It might sound like something out of 1960s science fiction: mutant plants taking over the concrete jungle but green roofs and green walls are moving into the mainstream overseas and have the potential to do the same here, according to leading landscape …
30 October 2008
When horticulture meets architecture: green buildings the way of the future says leading landscaper
It might sound like something out of 1960s science fiction: mutant plants taking over the concrete jungle but green roofs and green walls are moving into the mainstream overseas and have the potential to do the same here, according to leading landscape designer Graham Cleary.
“It’s a bit more sophisticated than training ivy up your chimney, but the principle is the same,” says the managing director of landscape design and build company Natural Habitats.
Cleary and Mark Paul, Australia’s leading designer and builder of green walls, last night (29 October) spoke to more than 70 architects, designers and specifiers about the benefits of incorporating horticulture into building design and construction.
“As well as the aesthetic appeal, a layer of plants in roofs and walls provides significant environmental benefits, including better stormwater control, additional insulation from noise and heat, reduced energy costs, and green spaces for the enjoyment of occupants,” says Cleary.
Backed by local government subsidies, green roofs and walls are rapidly springing up in cities across Europeand the US.
Chicago, once renowned as the birthplace of the skyscraper, is rapidly gaining fame as the city with the greenest roofs, with more than 200 buildings in the city centre covering their roofs with grasses and other hardy plants, and reaping the economic and environmental benefits.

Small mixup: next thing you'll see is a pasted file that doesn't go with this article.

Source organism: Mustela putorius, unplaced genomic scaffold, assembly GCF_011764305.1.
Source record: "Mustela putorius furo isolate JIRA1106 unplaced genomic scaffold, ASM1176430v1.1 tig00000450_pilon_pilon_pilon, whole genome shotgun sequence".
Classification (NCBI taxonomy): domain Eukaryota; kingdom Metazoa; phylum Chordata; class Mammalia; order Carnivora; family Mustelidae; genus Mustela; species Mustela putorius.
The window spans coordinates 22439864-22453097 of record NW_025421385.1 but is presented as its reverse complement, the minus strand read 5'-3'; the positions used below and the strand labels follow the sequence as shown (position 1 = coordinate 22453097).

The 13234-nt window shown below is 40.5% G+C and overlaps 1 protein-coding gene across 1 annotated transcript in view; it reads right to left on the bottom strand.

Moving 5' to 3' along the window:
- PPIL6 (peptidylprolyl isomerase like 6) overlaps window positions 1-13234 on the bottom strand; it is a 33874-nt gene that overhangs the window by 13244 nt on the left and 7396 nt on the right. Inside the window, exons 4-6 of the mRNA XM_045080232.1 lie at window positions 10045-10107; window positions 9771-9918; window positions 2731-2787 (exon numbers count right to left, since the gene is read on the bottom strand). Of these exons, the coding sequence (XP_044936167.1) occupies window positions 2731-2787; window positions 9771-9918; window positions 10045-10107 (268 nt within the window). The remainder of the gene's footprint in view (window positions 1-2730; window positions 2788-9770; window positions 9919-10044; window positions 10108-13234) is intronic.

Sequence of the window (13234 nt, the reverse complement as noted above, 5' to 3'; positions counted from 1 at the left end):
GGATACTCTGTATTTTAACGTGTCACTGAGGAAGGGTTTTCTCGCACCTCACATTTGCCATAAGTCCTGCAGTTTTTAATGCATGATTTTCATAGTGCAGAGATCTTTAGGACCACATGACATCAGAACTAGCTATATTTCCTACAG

In New Zealand, the Auckland Regional Council is conducting a three year practical research project into green roof feasibility atop the Auckland University Faculty of Engineering building, while Waitakere Civic Centre has also recently completed its green roof project.
Cleary says the principles behind green roofs and green walls fit well with Natural Habitats’ philosophies, and the company is excited to be working with Mark Paul, well-known across the Tasman for his work in the Qantas lounges in Sydney and Melbourne and on the Six Green Star-rated Lendlease Headquarters in Sydney.
“To be honest, I was surprised by the level of interest we have received in this already. The potential to improve energy-efficiency, reduce pollutants in the atmosphere, and even mitigate greenhouse gas emissions is huge, and I am confident we will see green buildings becoming a part of our cityscapes in the near future.”